You’ve done the Ppc Keyword research to supercharge your social media strategy, developed a brand character, have even had success blogging in a way that builds buzz.
Yet whenever you try to get people to make the sale, the whole reason you developed your social media strategy in the first place, it just isn’t happening, and you don’t know how this could possibly be.
Where is the disconnect? How could your social media strategy be successful, driving more to your website, but not have more people converting?
Many times, the sale is lost within seconds after a person comes to your landing page.
If your landing page is poorly designed, or is difficult to use, you run the risk of quickly letting people who trust you down.
And if in that moment, they’re trusting you less, it significantly hinders their ability to subscribe, sign up for more information, or buy now.
Here are some steps to build landing pages people trust
Take a step back.
Try and divorce yourself from your brand for a moment to see why people like you in the social space. Which posts get the most feedback? What tone drives the best interaction? Get into people’s minds and see things from their perspective.
Look at landing pages from their perspective.
With your mind separated from your brand’s, ask yourself these questions: Does the layout, color scheme, and placement of objects on the landing page seem consistent with the togetherness of the tone you take on social networks? Does the tone of the landing page copy reflect the tone that is used when you’re updating posts?
Use your site analytics to determine what they’re looking for.
Using site overlay tools, see where people are clicking the most. If the highest percentage of clicks are going to a “more information” page or “how it works” page, it’s probably safe to assume that most people are looking for more information before they’re willing to subscribe to your service.
Give them what they want.
If they’re looking for “more information” as soon as they land on your page, give it to them up front. Spell it out. Make it easy to see “If I do X, than I’ll get Y” Use your layout and your copy to make it very clear as to why they’ve come to your landing page, Include pictures if you must. Do whatever it takes to make the next logical step to click the button that asks them to fill out the form.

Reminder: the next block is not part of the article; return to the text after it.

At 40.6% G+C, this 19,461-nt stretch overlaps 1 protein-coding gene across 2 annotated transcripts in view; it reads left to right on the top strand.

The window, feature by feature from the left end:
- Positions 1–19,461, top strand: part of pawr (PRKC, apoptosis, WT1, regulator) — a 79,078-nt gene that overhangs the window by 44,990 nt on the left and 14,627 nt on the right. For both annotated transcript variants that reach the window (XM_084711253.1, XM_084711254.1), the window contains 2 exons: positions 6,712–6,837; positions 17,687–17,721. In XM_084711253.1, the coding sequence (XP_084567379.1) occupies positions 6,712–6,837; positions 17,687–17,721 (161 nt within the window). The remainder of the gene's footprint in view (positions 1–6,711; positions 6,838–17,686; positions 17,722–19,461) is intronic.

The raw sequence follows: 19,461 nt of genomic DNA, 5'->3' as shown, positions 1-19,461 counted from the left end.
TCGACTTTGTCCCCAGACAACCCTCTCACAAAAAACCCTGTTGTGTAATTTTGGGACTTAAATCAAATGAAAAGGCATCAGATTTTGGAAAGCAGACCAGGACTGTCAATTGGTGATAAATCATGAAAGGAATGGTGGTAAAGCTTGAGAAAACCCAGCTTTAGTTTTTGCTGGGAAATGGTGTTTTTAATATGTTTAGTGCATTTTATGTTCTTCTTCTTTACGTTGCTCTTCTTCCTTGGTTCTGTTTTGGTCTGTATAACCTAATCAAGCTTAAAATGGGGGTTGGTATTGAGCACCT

Remember most people read left to right top to bottom.
There is no need for blinking text and arrows pointing to the “SIGN UP NOW” button. You can do what it takes subtly. Place words and images on the page to attract users eyes to where you want them to go. Tell the story through your headlines, images and placement of buttons, but also within the copy of the page.
By focusing on making your landing page easy to use for people who scan and people who read detailed information, you’re essentially doubling the overall impact of your landing page. At this point, the goal is to build a level of comfort for the person reading to take action.
Build a mock-up of your new page.
Actually you’ll want to build several.
There are plenty of mock up tools available on the web, one of my favorites is Balsamiq. Place pictures, copy and other design elements in a way that if you were to look at the landing page just out of range for you to read the body copy, you’d still know what the landing page was about.
Have clear calls to action.
Throughout the page there should be several subtle calls to action in addition to very clear ones.
Be it in the side bars, underneath the main copy with a button, and sometimes even throughout the copy. If the intention of your landing page is for people to somehow subscribe to your service, you want to lightly pepper your design elements to reflect that intention.
What if the conversions don’t come?
And sometimes this happens. Remember how I said you’d want to build several mock-ups of your landing pages? Once you’ve decided which two you think your visitors would find the most useful, you’ll want to test them both out to see which one works best.
Run a small Ppc campaign to target a smaller group and analyze the data given in your analytics reports.
Or if you’re comfortable, offer an incentive for good feedback and simply ask a smaller group of people within your community to test out the landing pages. Asking your community how you can make it’s experience better is a sure way to build their trust and show that your value for them goes well beyond how much money they give you.
Remember though, it’s not the user’s job to speak in a developer’s language, it’s only their job to tell you which page encourages them more to take action.
Don’t get lazy.
If you incorporate this into your process, over time you might feel like you have a handle on how to design landing pages for the people in your community. Don’t make this mistake!
People’s taste in aesthetics change over time and because of that you should always be getting feedback early in the design process.
You may end up making a landing page that converts well as a fluke. But flukes are not sustainable. Use these steps outlined and use them as often as you make new landing pages.
And watch the hard work you put into your great social media strategy finally pay off.